Common questions answered
The requirements of the UK trust register (aka Trust Registration Service) were introduced by the Money Laundering, Terrorist Financing and Transfer of Funds (Information on the Payer) Regulations 2017 (the ‘Regulations’) and came into force on 26 June 2017.
The Regulations implement the European Union Fourth Money Laundering Directive and seek to ensure greater transparency in respect of trust and company structures. As well as imposing certain information gathering requirements, the Regulations also require HM Revenue & Customs (HMRC) to maintain a register of.
The trust register requirements potentially apply to any trusts that have a UK tax consequence. Where a trust falls within the scope of the trust register, trustees must provide information in respect of the trust, trust assets and persons defined as beneficial owners and potential beneficiaries of the trust.
The data held on the trust register will not be available to the general public, however, it may be shared by HMRC with law enforcement authorities in the UK or another EEA member state, if requested.
Here is a link to the HMRC Guidance Notes for the full requirements.
Some common questions have been answered below, which we hope you'll find helpful:
A trust will need to register if it is:
Relevant UK taxes are defined as:
If the trust is a non-UK trust that does not have any UK source income or hold any UK assets directly it will fall outside the scope of the UK trust register.
Trustees must generally provide information by 31 January 2018, however, earlier deadlines can apply in certain circumstances.
Trustees must also inform HMRC of any changes to the trust. This must generally be done by 31 January following the end of the tax year in which the change occurred, assuming the trustees were liable to file a tax return in that year.
For trusts within the scope of the register, information is required in respect of:
The definition of ‘beneficial owner’ is wide ranging and in the context of a trust, encompasses all of the following:
Beneficiaries would include all persons named on the trust deed. Potential beneficiaries would generally include persons indicated by the settlor in a document (such as a letter of wishes) as someone who should benefit from the trust.
An individual is considered to have control if they have a power (whether alone, jointly with another person, or with the consent of another person) under the trust instrument or by law to:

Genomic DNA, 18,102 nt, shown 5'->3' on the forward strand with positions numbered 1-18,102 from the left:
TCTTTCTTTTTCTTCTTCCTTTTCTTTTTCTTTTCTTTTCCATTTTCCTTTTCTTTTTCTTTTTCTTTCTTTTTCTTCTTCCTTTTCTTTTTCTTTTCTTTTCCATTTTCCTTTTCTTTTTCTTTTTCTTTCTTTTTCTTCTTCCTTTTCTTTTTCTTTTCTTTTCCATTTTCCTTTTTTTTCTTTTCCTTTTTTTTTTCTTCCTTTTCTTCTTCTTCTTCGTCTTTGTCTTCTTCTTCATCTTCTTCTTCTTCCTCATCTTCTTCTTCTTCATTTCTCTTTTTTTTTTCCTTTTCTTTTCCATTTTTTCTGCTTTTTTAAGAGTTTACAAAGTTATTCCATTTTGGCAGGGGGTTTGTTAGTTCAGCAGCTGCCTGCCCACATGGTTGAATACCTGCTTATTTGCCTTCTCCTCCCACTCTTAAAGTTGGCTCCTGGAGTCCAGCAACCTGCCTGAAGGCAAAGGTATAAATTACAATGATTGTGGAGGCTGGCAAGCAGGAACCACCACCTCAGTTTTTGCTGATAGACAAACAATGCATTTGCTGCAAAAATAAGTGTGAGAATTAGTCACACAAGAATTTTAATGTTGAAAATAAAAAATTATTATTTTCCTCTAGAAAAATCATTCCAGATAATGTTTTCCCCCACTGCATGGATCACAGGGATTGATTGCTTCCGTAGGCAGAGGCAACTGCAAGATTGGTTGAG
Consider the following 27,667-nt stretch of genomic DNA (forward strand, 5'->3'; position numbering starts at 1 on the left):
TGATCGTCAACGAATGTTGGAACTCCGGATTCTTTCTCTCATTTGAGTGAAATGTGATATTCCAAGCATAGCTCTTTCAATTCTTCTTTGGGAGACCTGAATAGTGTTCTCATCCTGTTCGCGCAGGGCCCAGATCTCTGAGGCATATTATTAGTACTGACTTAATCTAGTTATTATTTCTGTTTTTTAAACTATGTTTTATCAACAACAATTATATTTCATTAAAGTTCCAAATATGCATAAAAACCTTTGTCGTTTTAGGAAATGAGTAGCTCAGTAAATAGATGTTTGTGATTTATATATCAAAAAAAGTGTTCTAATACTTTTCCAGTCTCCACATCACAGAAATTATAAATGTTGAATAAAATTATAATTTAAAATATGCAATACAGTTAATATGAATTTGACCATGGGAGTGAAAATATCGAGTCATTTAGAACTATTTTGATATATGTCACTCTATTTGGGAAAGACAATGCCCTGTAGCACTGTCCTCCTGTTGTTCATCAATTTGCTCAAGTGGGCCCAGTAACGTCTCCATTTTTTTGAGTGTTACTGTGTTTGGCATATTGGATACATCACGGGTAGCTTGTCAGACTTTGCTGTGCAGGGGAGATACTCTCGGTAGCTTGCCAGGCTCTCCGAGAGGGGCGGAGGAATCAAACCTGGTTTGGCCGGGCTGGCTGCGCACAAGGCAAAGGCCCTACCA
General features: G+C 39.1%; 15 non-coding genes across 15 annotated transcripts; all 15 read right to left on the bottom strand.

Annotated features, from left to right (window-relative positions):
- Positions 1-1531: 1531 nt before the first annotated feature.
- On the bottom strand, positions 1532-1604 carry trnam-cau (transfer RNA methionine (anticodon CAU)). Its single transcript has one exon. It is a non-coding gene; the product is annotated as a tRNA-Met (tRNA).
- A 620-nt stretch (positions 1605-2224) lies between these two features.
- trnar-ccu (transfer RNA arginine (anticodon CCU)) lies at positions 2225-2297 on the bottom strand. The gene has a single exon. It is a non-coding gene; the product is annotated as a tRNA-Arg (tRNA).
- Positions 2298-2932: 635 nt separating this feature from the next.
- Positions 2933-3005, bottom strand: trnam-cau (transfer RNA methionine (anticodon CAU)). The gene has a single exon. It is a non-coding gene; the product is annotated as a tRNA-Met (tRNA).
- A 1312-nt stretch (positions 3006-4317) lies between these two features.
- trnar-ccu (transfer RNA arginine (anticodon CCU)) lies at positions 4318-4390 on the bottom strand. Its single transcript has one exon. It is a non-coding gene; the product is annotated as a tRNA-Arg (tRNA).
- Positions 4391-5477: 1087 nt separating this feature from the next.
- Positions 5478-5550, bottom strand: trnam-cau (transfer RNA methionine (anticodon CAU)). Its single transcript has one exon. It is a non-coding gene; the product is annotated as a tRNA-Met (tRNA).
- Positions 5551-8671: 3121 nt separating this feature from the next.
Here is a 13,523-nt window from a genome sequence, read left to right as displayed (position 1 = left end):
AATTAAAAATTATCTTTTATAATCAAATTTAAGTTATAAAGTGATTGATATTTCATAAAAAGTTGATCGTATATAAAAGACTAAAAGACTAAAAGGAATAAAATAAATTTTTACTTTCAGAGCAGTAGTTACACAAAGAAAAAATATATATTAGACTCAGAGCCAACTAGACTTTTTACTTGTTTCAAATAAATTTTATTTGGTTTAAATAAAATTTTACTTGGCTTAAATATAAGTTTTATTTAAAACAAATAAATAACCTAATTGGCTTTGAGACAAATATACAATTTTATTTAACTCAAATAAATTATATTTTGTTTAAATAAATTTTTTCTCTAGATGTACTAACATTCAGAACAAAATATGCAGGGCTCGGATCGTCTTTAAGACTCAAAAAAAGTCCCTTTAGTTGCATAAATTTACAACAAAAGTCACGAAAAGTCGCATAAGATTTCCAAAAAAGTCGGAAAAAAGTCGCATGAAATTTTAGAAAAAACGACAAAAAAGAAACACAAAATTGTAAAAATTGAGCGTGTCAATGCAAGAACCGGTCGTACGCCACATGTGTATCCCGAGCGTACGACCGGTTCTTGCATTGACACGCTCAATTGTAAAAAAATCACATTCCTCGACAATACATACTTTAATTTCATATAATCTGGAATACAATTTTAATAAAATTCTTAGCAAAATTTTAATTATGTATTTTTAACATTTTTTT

The breadth of the definition of control may bring protectors within the scope of the Regulations.
The following provides an overview of the various information that will need to be reported.
In relation to the trust, the trustees must disclose:
For beneficial owners and potential beneficiaries that are individuals, such as the settlor(s), beneficiaries and persons with control, the information requirements are much more extensive than at present. The information to be disclosed includes:
For classes of beneficiaries, the trustees must provide a description of the beneficial class on the trust register. There are expected to be instances where individuals within the class need to be separately identified and reported as above, however, there is still some uncertainty with HMRC as to when this is required.
Where the beneficial owner or potential beneficiary is a legal entity (e.g. a body corporate), the trustees must disclose the following:
The information provided is held on the UK trust register by HMRC. HMRC may use the information to review the tax filings of named beneficiaries and settlors to ensure this is consistent with the information on the UK Trust Register.
The information held on the trust register is not available to the public, however, it may be shared with law enforcement authorities such as the Financial Conduct Authority, The Serious Fraud Office and the Metropolitan Police. The UK Government have confirmed there is currently no intention for any of the information to be made public.
Reportable persons will need to provide the relevant information to ensure we can accurately and fully complete the trust register. Alongside the disclosure obligations, the Regulations also impose an information gathering obligation on trustees. In particular, trustees are required to ensure they hold relevant, up to date, information for each of the persons reportable under the UK trust register.
Head of Corporate Services, EMEA
Daniel has worked in the corporate and private wealth structuring industry for over 17 years and has wide experience in providing professional director and company secretarial services to a diverse range of clients.
Client Director, Private Client Services
A qualified trust practitioner and lawyer, Michael has over 30 years’ experience establishing, administering and advising clients on a wide range of specialist structures.
Client Director, Private Client
Steve has been at Hawksford for over 16 years and was appointed a director of the Private Client department in 2015.
Back to top